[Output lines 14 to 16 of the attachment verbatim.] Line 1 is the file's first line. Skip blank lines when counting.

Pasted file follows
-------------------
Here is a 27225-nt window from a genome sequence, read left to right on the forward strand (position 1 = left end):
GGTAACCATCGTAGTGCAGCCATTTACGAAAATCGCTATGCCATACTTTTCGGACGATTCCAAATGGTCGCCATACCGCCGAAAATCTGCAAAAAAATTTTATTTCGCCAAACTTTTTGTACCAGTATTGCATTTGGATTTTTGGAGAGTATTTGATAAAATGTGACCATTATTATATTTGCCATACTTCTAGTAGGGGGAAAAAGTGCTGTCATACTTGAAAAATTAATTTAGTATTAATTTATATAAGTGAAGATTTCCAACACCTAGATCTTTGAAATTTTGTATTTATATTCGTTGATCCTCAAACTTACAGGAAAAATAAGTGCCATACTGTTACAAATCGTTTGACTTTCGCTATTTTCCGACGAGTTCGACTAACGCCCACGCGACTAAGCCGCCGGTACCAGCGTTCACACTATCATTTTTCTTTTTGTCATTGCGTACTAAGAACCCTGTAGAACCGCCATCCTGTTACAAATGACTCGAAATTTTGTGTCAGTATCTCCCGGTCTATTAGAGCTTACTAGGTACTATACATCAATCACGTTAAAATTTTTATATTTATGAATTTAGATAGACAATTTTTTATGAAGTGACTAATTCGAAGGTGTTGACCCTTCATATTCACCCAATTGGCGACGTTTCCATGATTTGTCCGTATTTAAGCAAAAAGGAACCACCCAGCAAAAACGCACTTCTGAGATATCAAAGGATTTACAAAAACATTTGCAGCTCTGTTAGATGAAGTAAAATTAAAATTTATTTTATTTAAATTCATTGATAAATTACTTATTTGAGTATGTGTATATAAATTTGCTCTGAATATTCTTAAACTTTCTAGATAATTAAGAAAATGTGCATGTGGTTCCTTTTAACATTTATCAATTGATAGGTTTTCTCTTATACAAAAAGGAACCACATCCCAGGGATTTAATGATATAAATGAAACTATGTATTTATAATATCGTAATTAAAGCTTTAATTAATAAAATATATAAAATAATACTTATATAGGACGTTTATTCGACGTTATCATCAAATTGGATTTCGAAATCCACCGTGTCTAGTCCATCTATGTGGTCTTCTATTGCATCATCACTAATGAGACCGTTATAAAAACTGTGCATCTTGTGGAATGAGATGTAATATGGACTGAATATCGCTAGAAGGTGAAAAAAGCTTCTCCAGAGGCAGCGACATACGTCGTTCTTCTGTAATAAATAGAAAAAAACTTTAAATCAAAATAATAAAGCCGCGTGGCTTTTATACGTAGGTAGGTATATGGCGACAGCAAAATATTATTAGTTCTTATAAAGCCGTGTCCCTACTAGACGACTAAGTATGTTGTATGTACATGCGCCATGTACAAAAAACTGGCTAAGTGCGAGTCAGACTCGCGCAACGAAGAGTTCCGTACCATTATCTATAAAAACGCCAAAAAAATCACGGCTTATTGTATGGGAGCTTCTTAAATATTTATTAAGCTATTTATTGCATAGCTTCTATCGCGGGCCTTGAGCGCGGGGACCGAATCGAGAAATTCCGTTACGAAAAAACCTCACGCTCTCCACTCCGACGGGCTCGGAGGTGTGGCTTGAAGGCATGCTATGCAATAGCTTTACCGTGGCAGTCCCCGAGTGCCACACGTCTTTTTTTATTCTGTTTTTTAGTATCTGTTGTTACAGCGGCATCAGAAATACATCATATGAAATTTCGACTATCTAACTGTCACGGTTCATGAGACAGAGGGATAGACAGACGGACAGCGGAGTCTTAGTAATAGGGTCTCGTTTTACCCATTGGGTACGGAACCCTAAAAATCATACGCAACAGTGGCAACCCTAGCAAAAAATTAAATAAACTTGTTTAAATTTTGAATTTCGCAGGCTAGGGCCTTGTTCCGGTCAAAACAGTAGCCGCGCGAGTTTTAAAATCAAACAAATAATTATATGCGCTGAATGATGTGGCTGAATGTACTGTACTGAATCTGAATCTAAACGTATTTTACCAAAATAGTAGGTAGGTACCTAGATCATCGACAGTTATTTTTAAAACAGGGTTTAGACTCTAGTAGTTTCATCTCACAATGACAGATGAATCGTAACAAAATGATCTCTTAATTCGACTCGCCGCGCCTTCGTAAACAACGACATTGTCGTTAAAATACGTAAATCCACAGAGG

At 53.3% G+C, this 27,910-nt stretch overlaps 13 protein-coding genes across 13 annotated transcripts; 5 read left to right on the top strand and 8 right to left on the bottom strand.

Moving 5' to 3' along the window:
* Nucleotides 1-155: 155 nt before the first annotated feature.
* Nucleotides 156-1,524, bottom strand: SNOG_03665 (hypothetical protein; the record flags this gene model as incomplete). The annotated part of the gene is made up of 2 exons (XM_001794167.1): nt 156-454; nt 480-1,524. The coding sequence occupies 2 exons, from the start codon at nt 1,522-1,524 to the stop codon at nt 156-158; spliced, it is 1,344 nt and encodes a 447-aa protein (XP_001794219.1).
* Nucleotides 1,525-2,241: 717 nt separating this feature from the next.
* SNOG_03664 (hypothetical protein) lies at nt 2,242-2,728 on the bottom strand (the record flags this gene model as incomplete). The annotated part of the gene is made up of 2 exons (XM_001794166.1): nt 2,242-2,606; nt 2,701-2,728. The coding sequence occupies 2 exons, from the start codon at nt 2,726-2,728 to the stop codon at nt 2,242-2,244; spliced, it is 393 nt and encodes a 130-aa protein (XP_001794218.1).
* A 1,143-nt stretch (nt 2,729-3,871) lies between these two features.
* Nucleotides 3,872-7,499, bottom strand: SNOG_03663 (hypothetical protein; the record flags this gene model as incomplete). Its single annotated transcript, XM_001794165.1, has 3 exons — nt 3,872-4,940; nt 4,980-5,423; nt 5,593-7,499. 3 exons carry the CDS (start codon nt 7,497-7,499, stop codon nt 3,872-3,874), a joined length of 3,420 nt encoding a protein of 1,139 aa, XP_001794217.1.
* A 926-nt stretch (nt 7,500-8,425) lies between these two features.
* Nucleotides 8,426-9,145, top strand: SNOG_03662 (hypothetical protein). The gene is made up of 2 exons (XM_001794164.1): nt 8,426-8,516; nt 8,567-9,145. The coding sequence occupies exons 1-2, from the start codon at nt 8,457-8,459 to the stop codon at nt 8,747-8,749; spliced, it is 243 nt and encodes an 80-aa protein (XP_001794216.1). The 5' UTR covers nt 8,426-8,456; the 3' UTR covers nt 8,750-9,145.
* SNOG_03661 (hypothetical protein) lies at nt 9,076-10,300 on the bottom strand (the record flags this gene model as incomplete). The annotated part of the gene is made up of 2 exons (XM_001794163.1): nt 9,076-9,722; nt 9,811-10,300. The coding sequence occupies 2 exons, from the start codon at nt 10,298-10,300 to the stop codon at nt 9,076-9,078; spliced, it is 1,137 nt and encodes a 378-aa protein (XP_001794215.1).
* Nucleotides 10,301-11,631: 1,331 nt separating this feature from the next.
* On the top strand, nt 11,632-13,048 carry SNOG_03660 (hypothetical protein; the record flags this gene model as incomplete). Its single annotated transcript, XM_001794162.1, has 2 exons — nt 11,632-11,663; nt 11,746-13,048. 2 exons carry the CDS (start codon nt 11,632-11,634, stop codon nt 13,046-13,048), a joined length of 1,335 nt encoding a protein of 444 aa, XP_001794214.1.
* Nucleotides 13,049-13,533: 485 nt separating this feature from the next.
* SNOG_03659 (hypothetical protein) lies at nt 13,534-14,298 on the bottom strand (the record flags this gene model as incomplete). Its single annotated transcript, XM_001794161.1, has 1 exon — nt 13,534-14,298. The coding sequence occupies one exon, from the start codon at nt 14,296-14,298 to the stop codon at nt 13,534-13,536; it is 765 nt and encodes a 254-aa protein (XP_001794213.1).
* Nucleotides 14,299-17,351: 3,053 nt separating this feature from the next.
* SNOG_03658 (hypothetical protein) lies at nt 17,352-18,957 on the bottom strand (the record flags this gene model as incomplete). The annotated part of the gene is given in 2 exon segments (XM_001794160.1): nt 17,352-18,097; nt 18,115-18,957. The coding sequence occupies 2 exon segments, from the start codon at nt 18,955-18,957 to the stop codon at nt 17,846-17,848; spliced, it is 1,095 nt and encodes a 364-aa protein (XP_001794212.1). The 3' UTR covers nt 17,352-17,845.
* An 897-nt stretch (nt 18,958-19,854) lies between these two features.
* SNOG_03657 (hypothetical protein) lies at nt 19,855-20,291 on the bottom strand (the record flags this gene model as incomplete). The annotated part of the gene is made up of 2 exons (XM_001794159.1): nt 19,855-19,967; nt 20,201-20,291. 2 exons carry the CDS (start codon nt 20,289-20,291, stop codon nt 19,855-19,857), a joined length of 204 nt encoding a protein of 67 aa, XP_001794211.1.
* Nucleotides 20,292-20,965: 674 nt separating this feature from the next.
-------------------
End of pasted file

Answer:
* Nucleotides 10,301-11,631: 1,331 nt separating this feature from the next.
* On the top strand, nt 11,632-13,048 carry SNOG_03660 (hypothetical protein; the record flags this gene model as incomplete). Its single annotated transcript, XM_001794162.1, has 2 exons — nt 11,632-11,663; nt 11,746-13,048. 2 exons carry the CDS (start codon nt 11,632-11,634, stop codon nt 13,046-13,048), a joined length of 1,335 nt encoding a protein of 444 aa, XP_001794214.1.
* Nucleotides 13,049-13,533: 485 nt separating this feature from the next.